Goblin / Boonfire,
Added on May 22nd, 2005 (7101 views)
Tell us something about yourself.
I'm Sylvain, born in France on January 1st, 1972. I live in Paris at the moment and Iím working for the government. Back in the day I was living near Geneva on the French border. I like psychedelic trance, snowboarding and travelling.
What handle(s) did you use and how did you come up with it/them?
I think I choose Goblin as my handle after hours of reading fantasy books. The dictionary definition being: "[n] (folklore) a small grotesque supernatural creature that makes trouble for human beings". ;)
What group(s) were you in?
I was in a Swiss group called Boonfire in 1987. Then Antichrist saw some of my cracks and asked me and some of my friends to join Genesis*Project (G*P) who were in cooperation with Fire Eagle at the time. The coop broke up some time later, but I never left G*P.
What roles have you fulfilled?
I was a cracker and modem trader. I started out with mail swapping, and had a nice PO Box in Geneva, but modem and calling cards took over.
How long were you active for?
I was active between 1987 and 1992. I didn't move on to the Amiga and my activity on the C64 became really slow. I stopped using computers until the end of the 1990ís and the arrival of Internet.
Tell us about those years and how you got into the scene in the first place.
Well, I regularly used to go to the few games shops in Geneva. There I met a few people and we started swapping. Some time later I met some good friends with whom I started Boonfire with, and we started to swap with a lot of foreign people. FGTH and Imagine were two good coders in Boonfire who taught me the basics of programming machine code. After a while we realised that games arrived quite fast to Geneva, so I began to crack and spread our own releases. When Antichrist saw some of them and asked us if we wanted to join G*P, I felt really honoured. I can still remember when I received the letter. :)
After joining G*P, I got a private telephone line and learned about phreaking. American guys began to call me, and the first one to do so was Grimreaper of Exodus, my dear friend! We sent modems to our English members and especially to Punisher on Ireland. I spent many nights transferring tape games with him, and then releasing them for G*P.
I often went to London with my computers because a friendsí mother owned a Bed & Breakfast. We stayed there for free and got all the new games with us when we went home. :)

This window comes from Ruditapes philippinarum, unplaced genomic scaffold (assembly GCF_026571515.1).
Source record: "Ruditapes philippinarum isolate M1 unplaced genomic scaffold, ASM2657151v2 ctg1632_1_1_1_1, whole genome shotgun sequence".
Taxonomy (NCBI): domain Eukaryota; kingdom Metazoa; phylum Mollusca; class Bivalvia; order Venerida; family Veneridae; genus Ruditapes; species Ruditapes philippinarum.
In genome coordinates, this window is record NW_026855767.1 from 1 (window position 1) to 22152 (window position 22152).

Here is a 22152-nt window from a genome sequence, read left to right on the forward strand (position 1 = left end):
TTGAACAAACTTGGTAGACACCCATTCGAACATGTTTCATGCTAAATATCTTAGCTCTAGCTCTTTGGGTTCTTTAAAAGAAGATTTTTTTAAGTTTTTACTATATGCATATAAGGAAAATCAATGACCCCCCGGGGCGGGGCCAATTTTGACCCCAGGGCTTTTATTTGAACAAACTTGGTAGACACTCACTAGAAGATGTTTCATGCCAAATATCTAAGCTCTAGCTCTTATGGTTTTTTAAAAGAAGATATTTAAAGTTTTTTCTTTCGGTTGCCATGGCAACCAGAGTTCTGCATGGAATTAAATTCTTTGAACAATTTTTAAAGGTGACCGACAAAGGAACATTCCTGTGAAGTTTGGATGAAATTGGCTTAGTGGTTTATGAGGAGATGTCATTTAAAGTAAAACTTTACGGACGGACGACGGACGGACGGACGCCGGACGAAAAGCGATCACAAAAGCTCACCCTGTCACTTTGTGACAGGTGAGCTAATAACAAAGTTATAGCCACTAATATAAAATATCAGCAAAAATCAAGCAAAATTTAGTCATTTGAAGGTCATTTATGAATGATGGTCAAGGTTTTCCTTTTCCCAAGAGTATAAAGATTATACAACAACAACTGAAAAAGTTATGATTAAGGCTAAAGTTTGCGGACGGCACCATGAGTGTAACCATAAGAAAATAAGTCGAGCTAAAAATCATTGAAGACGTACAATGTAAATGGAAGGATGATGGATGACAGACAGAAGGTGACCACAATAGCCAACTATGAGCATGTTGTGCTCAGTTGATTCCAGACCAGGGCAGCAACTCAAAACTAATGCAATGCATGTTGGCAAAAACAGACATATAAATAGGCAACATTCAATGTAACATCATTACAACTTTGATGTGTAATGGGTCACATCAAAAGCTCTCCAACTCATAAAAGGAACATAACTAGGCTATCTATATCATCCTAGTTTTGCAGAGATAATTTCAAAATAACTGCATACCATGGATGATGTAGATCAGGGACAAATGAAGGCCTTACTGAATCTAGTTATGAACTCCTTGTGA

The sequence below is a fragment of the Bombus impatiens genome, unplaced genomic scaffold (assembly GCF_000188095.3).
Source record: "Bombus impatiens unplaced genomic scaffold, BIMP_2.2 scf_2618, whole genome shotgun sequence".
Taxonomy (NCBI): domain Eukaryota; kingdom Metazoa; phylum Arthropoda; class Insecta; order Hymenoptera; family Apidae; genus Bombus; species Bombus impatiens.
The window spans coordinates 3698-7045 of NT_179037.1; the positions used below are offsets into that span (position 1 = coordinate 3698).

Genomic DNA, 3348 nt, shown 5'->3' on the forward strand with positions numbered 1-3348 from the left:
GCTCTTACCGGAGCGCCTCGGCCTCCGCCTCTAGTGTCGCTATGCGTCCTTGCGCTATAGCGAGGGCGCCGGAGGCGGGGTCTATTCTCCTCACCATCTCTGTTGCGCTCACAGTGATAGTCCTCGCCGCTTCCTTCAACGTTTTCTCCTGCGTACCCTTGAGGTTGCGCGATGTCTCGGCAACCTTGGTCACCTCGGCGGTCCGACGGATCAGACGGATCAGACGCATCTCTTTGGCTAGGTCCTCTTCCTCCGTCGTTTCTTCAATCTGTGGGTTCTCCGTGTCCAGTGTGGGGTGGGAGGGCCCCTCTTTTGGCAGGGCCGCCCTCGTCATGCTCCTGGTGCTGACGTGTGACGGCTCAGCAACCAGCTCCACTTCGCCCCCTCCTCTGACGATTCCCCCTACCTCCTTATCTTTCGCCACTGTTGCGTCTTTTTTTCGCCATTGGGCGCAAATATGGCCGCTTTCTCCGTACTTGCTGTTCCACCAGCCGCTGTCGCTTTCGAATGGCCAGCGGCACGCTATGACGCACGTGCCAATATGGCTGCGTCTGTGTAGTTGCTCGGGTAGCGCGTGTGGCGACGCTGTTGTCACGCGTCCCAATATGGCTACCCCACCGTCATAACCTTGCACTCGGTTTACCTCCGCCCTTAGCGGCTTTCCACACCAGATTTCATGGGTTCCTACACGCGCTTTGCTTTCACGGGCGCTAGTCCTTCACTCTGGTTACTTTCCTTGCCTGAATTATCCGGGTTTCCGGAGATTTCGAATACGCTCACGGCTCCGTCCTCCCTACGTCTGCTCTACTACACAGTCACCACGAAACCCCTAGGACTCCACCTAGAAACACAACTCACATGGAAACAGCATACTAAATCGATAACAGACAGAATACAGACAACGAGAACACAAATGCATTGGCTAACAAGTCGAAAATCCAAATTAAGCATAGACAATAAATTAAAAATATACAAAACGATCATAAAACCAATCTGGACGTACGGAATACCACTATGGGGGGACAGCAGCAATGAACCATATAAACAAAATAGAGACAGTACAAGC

Describe a typical day for you in front of the computer.
I got up for school and did a quick check on the Bulletin Boards to see if anything new had been released. If it had, I would let the computer transfer it while I was in school. At noon, I called my friend in Geneva to see if anything new had been released in the stores, and if so, I would hitchhike there and pick the stuff up after school. When I got back home, I forgot about homework and started the computer. I would perhaps wait for a call from Punisher or any other supplier, and harass Americans to get AT&T calling cards. I would often crack in the evening, pack everything and start uploading to U.S. BBS's before going to sleep.
Did you personally invent any special techniques or tools to make things easier for you?
No, I worked with the machine code monitor that came with the Expert Cartridge, and Cruel Cruncher and Level Crueler when crunching.
When you look at what you did back then, what are you most proud of?
I'm very proud that the C64 spirit is still alive and that people from the old scene pay respect to it. The C64 scene set a standard and it was there everything began. It's great to be able to find your old work in the various archives 15 years later. :)
Who were your heroes on the scene and why?
Quite a few, I guess. All the groups and people that were in the scene before me were my heroes simply because they inspired me to do the same thing as they did. Iím thinking of groups like Radwar, Dynamic Duo, The Papillons, ESI, FBR and people like Mr Cursor (greatest coder ever), Strider (famous communist hunter and FLT's father), MWS, Snacky, Antitrack and Powerplant, and not to forget; Ikari for tons of releases. They all had great skills!